Dr. Daniel A. Smith, President of ElectionSmith, is University of Florida Research Foundation (2010-2012) Professor of Political Science. He served as Director of the Political Campaigning Program at the University of Florida from 2007-2011. Professor Smith received his PhD in Political Science from the University of Wisconsin-Madison in 1994, and dual BAs (Phi Beta Kappa) in Political Science (Foreign Affairs) and History from Penn State University in 1988.
Professor Smith’s research is motivated by understanding how political institutions affect political behavior across and within the American states. He has published more than 60 scholarly articles and book chapters on politics in the American states in the leading political science outlets, including discipline’s most esteemed journal, The American Political Science Review. His path-breaking book with Caroline J. Tolbert, Educated by Initiative: The Effects of Direct Democracy on Citizens and Political Organizations in the American States (University of Michigan Press, 2004), examines the “educative effects” of the institution of direct democracy on voter turnout, citizen engagement, and political efficacy, as well as the indirect impact citizen lawmaking has on interest groups and political parties. Smith’s first book, Tax Crusaders and the Politics of Direct Democracy (Routledge, 1998), investigated the financial backing and the populist-sounding rhetoric of three anti-tax ballot initiatives: Proposition 13 in California (1978), Proposition 2 1/2 in Massachusetts (1980), and Amendment 1 in Colorado (1992). He is also the coauthor, with Todd Donovan, Tracy Osborne, and Christopher Mooney of a widely-used textbook, State and Local Politics: Institutions and Reform (Cengage/Wadsworth, 2015), now in its 4th edition.
Among many other topics, Professor Smith has examined the effects of ballot measures, campaign financing, redistricting, and electoral laws on voting rights and political participation in the American states. He has written extensively on the history of the adoption of direct democracy in the American states, the campaign financing of ballot measure campaigns, and the impact of ballot measures on candidate elections. Currently, he is working with Dr. Michael C. Herron (Dartmouth College), examining how changes to election laws in the American states are influencing voter participation.
Professor Smith serves on the Board of Directors of the Ballot Initiative Strategy Center Foundation (BISCF), a nonprofit organization based in Washington, DC, and is a member of the Board of Scholars of the Initiative and Referendum Institute at the University of Southern California.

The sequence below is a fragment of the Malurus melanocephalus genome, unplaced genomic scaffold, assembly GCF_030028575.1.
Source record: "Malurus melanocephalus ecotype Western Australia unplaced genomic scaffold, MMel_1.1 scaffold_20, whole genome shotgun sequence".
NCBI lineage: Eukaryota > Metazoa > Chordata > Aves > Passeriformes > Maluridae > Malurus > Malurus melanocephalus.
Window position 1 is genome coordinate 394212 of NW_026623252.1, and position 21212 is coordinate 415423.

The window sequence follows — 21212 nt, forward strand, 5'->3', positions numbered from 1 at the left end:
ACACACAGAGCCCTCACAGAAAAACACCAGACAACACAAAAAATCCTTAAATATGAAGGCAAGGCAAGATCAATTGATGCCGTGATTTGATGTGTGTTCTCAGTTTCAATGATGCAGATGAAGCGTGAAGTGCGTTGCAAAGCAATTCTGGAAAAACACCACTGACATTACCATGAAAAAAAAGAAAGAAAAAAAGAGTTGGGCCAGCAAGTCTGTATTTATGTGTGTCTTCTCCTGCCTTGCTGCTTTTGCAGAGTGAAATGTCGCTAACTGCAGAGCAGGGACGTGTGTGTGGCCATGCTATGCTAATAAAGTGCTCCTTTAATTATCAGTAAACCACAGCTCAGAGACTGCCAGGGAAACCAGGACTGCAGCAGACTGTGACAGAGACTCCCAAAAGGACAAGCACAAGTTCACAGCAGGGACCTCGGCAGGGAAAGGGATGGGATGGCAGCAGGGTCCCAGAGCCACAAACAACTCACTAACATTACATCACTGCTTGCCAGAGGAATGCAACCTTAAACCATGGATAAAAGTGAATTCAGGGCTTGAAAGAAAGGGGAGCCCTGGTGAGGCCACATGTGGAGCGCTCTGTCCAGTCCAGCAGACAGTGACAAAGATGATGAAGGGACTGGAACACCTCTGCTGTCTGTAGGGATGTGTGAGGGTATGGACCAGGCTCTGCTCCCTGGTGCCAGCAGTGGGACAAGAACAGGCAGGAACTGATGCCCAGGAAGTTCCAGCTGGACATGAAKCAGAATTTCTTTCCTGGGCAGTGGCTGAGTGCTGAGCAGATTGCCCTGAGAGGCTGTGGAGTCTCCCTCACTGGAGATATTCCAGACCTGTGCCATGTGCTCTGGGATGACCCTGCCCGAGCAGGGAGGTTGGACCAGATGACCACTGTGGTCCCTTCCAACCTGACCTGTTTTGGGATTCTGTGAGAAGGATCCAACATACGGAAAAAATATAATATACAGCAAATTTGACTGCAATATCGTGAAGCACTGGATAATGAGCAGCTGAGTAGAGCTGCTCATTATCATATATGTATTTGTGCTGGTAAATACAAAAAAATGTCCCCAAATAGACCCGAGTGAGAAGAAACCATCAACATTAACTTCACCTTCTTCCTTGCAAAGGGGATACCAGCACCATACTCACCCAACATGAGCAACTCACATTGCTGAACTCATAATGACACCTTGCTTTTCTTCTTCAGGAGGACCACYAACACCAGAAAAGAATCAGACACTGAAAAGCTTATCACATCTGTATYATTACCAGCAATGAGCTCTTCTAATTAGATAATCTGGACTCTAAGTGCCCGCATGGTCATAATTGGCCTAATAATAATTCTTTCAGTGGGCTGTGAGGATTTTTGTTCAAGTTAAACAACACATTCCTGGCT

Smith also has extensive international experience. In addition to giving invited talks in China, Croatia, Germany, Switzerland, and numerous African countries, he served as a Senior Fulbright Scholar at the University of Ghana in 2000-01 and a Research Associate at the Center for Democratic Development – Ghana in 2011. He has written widely on contemporary Ghanaian politics and democratic consolidation, focusing on issues of electoral irregularities and legislative apportionment and redistricting, and has served as a consultant for the National Democratic Institute (NDI). He is currently co-PI of a major US State Department Bureau of Educational and Cultural Affairs grant bringing Francophone West Africans and American elected officials and voting rights experts together to better understand voting and the electoral process in Trans-Sahara Africa and the US.
A seasoned observer of ballot initiative and candidate campaigns around the country, as well as voting rights and redistricting in Florida, Professor Smith’s commentary has appeared in or has been heard on numerous news media, including The New York Times, The Wall Street Journal, The Economist, USA Today, The Washington Post, The Los Angeles Times, BBC, National Public Radio, Voice of America, MSNBC, and ABC, CBS, Fox, and NBC News.
Professor Smith has provided testimony to Congress, the state legislatures of Colorado and Florida, and the British House of Lords. He has advised numerous groups, including the US Chamber of Commerce and several US embassies and civic organizations in Africa, on voting and electoral practices in the American states. He has served as an expert witness in numerous legal cases dealing with ballot measures, campaign finance laws, redistricting, and voting rights, and was lead author of the “Direct Democracy Scholars” amicus brief in Doe v. Reed, which was successfully argued by the Attorney General of the state of Washington before the US Supreme Court in 2010.